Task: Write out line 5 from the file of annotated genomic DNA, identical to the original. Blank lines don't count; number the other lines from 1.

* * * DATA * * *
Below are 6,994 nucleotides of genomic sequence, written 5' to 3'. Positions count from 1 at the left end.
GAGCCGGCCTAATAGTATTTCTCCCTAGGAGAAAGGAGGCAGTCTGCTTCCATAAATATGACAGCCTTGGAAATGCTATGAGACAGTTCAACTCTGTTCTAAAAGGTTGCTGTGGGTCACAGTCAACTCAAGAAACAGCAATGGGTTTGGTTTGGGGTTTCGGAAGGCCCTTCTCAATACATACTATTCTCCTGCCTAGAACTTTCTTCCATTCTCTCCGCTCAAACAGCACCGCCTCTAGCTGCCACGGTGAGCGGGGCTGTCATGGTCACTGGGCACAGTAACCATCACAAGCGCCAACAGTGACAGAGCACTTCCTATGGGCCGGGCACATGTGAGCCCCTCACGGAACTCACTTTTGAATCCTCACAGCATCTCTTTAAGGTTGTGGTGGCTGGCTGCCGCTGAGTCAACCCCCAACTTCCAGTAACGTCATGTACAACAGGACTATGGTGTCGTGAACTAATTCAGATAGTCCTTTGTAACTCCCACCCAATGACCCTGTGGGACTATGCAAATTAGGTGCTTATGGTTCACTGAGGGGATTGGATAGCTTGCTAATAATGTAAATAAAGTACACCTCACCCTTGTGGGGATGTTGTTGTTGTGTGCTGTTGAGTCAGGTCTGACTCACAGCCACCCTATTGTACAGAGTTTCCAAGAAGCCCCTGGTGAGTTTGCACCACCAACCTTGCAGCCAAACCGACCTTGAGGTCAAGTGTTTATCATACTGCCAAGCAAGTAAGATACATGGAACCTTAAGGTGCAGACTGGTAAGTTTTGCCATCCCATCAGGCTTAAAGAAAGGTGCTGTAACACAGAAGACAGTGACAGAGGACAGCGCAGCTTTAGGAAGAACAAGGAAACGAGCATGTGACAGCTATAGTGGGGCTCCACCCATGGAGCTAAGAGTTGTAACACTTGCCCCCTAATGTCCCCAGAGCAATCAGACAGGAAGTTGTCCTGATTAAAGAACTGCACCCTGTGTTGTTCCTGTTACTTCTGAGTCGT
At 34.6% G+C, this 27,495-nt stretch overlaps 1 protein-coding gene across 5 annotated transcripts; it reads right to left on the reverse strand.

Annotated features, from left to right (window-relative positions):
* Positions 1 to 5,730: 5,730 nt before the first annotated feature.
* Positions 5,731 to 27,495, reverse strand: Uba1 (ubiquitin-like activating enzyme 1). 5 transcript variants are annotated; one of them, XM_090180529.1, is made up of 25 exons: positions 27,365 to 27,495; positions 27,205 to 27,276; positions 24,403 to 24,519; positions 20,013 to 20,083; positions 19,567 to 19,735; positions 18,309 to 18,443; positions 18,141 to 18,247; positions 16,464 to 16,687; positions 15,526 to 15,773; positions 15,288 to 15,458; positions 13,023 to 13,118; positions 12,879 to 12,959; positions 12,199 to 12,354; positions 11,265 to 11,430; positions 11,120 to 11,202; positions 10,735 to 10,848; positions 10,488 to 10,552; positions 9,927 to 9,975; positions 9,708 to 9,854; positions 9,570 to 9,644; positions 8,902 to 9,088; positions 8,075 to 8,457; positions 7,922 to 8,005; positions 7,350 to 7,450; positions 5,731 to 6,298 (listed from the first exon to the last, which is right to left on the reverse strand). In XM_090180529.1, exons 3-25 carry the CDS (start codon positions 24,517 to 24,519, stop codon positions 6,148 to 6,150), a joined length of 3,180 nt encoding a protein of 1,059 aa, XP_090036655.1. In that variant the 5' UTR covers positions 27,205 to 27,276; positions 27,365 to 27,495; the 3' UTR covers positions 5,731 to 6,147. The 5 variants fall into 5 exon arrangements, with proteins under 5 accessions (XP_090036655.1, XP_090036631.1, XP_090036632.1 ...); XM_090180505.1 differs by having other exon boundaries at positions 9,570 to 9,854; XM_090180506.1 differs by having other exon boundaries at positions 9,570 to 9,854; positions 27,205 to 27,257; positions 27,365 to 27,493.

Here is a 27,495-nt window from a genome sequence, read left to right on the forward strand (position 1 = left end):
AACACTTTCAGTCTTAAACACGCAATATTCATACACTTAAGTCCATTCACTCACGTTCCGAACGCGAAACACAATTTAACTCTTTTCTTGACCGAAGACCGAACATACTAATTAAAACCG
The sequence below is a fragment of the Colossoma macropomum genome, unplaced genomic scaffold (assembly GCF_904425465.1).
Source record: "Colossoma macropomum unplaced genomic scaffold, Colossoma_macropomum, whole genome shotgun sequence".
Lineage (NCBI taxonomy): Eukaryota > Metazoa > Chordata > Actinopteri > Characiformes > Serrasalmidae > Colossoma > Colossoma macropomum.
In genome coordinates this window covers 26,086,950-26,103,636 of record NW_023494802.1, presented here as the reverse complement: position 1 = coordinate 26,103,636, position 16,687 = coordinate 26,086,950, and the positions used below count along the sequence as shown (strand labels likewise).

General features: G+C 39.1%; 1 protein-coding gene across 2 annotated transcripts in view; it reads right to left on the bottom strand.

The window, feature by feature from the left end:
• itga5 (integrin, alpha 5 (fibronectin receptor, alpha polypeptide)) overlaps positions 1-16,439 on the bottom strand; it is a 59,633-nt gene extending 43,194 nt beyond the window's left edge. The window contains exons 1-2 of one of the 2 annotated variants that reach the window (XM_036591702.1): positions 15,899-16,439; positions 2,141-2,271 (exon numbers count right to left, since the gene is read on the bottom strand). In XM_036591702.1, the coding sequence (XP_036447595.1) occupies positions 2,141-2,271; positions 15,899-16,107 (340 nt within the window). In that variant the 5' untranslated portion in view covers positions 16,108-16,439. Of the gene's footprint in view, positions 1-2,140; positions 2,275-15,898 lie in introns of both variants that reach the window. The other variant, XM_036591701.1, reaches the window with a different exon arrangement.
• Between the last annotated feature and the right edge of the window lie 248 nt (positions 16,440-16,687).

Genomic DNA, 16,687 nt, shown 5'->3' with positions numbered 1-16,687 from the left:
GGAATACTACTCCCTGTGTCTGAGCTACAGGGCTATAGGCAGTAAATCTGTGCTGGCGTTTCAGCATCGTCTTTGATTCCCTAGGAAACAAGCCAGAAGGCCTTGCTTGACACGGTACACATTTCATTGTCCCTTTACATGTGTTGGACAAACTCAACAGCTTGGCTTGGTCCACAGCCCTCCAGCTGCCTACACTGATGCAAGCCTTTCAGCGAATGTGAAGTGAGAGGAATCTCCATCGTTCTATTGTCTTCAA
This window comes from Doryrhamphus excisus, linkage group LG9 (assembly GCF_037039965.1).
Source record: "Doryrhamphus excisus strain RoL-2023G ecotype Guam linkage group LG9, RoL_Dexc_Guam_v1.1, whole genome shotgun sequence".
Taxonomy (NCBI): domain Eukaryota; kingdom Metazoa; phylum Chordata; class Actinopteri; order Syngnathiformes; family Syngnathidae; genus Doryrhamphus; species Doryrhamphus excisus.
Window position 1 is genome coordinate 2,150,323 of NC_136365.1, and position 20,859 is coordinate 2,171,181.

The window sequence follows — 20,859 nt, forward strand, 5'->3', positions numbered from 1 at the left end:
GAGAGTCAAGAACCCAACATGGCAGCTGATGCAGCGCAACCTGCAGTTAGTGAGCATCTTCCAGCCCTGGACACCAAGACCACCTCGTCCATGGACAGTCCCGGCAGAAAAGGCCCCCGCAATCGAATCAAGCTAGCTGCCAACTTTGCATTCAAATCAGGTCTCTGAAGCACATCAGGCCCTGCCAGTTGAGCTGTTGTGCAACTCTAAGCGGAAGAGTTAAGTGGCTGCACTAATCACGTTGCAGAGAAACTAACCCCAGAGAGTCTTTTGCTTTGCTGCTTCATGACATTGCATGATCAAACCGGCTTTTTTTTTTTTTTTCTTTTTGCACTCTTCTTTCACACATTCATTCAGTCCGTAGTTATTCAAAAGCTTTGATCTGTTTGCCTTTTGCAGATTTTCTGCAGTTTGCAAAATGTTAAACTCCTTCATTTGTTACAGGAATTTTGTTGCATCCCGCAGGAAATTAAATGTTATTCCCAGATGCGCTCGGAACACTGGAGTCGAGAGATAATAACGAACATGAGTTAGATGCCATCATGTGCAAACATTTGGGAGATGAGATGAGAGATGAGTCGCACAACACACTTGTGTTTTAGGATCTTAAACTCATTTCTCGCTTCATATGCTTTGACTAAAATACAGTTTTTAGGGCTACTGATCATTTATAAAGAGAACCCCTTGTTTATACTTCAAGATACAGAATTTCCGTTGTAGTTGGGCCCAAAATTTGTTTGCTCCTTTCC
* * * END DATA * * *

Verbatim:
* Positions 1 to 5,730: 5,730 nt before the first annotated feature.